Tag: 80’s Cartoons

Looking Back at Hulk Hogan’s Rock and Wrestling Cartoon

Hulk Hogans Rock and Wrestling

Professional wrestling had been around long before television, but the mid-80’s brought new levels of popularity to the much-maligned “sport.” Due to the business savvy of Vince McMahon, pro wrestling became one of the most successful entertainment ventures in the world. Relying heavily on the “good guy vs. bad guy” storyline and giving each wrestler ample time to speak to the viewers at home, McMahon’s World Wrestling Federation became a national phenomenon. It was only a matter of time before a Saturday morning cartoon was developed based on the WWF.

The show featured any wrestler who was popular at the time (Jimmy “Superfly” Snuka, The Junkyard Dog, etc.), but the focus was on the WWF’s biggest star, Hulk Hogan. Hogan, who was a positive role model for all, never turned down an opportunity to help out those in need, the springboard to the plots of most episodes. In many cases, Hogan was forced to ally himself and his “good guy” cronies with the “bad guy” wrestlers in order to get things done. The bad guys were usually only looking out for themselves and reverted to their abhorrent ways immediately after solving that week’s crisis.

 

More Saturday Morning Cartoons  |  Alvin and the Chipmunks

 

The series also featured live segments in which Hogan, along with announcer “Mean” Gene Okerlund, would relay a positive message to the kids, generally one that fit with the day’s episode. The show satisfied its “rock” quotient by featuring a montage of the wrestlers performing a variety of acts, backed up by popular tunes in highlight reel fashion. The concept for the series came from musician Cyndi Lauper, who often appeared in the cartoon as herself.

Amazingly enough, none of the wrestlers provided his or her own voice for the cartoon. Apparently, the eloquence they showed in pre- and post-match interviews was too difficult to capture in a voice-over studio. Hogan’s cartoon voice was performed by Brad Garrett, who would eventually find fame as Robert Barone on the popular CBS series Everybody Loves Raymond.

 

This post originally appeared on the long defunct Yesterdayland website.  We archive it here to preserve it.

My 5 Favorite GI Joe A Real American Hero Episodes

It’s time to dig in deep, and talk about one of my favorite cartoons of all time….G.I. Joe:  A Real American Hero.  As a kid, I fell in love with not only the cartoon, but the action figure line as well.  G.I. Joe was always my go-to toy at playtime, and my preferred choice of after school cartoons.

Recently, Jason over at Rediscover the 80’s has been doing some really fun posts centered around the cartoon.  I approached him about doing a cross-over event where we present our 10 favorite episodes of the cartoon, with each of us reminiscing on 5 episodes.  So once you’re done here, be sure to head on over to his place and check out the other half of this list.  As a bonus, we’ve also decided to throw in our favorite G.I. Joe mini-series as well!  Let’s get to it.

The Funhouse

This episode was from earlier in the series, and one of the first batch to be released on home video cassette.  I remember very fondly the Christmas of ’86 that I received a copy of the episode Satellite Down, and my cousin Tim received a copy of The Funhouse.  We each watched our own copies numerous times over a couple of days, and then switched off.  The episode itself may not be a strong one, but the nostalgia I feel for it keeps it high on my list.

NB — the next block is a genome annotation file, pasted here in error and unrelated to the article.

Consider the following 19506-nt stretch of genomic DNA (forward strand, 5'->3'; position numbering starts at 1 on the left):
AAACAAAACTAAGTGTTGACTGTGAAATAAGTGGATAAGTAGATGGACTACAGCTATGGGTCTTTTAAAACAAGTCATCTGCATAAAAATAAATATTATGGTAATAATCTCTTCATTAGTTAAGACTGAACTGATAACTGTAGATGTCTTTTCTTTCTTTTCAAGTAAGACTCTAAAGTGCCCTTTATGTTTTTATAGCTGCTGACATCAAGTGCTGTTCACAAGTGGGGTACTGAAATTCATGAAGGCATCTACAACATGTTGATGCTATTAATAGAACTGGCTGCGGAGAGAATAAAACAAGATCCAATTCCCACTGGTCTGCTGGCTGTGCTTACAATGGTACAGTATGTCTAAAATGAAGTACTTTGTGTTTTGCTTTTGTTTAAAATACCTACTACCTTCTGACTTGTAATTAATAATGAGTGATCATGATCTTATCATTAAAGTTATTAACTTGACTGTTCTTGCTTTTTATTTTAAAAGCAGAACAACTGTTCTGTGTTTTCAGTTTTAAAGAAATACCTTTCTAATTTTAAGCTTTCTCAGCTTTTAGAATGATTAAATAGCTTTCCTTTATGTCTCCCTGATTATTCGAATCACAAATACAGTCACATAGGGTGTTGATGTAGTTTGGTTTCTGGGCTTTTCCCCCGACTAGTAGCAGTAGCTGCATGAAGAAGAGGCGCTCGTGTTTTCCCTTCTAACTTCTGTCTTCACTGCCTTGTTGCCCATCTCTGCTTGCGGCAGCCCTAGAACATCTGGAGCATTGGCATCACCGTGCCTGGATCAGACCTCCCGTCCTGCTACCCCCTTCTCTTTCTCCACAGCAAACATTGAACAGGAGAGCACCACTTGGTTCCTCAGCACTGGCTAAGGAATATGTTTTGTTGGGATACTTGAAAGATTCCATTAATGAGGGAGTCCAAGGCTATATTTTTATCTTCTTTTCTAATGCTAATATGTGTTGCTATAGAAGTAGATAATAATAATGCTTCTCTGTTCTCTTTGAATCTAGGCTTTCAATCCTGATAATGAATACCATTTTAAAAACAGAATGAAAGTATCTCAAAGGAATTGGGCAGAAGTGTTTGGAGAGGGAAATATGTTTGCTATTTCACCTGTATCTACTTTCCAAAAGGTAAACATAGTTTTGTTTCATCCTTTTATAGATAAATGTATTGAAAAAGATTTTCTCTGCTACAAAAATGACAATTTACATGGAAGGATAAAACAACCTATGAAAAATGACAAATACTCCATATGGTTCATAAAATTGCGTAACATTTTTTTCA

Anyway, Cobra kidnaps a bunch of scientists and holds them hostage someplace sinister to lure the Joe team there.  Once they arrive, they discover the temple where the scientists are being held is one giant “funhouse” that Cobra Commander has put together just to screw with the Joes.  Once inside, the Joe team discovers this, and splits up into three teams in order to hunt down Cobra Commander.  

Dusty and Airtight take off in one direction, and soon find themselves in a room full of falling balloons.  Dusty decides to pop one, and it releases a gas that make his hallucinate.  He sees Airtight as an enemy, so Airtight has to work some voodoo magic on him and knock him out with a karate chop.  He then sets off on his own to find Cobra Commander, but gets undone when he runs into a room full of giant Jack in the Boxes and gets taken out by a newspaper swat from one of them.

Meanwhile, Alpine and Bazooka’s path leads them to a roller coaster, and that leads them through a shooting gallery of cobra robots.  Bazooka takes a hit and goes unconscious as Alpine vows revenge.  Unfortunately, he finds himself running on an oversized bowling lane, and gets taken out by a falling bowling pin.

The final duo, Flint and Lady Jaye, end up running into robotic tin soldiers who all look like Cobra Commander.  They take out most of the robots, only for one to sneak up on Lady Jaye and take her out of the fight.  Flint goes on to find Cobra Commander’s control room, but he sets a bomb that is going to destroy the whole island before he, along with Zartan and The Baroness escape to another hideout.  Flint and some of the Joe cavalry rescue their teammates and escape the island in Sky Strikers just in time.

Wild Bill had been watching for anything to leave the island, so the Joes are able to track them pretty easily to their new location.  The Joes launched an all out assault on the Cobra base, yet Cobra Commander and his cronies escaped once again, but the Joes were able to rescue the captured scientists to end the episode on a successful note.

Continue reading “My 5 Favorite GI Joe A Real American Hero Episodes”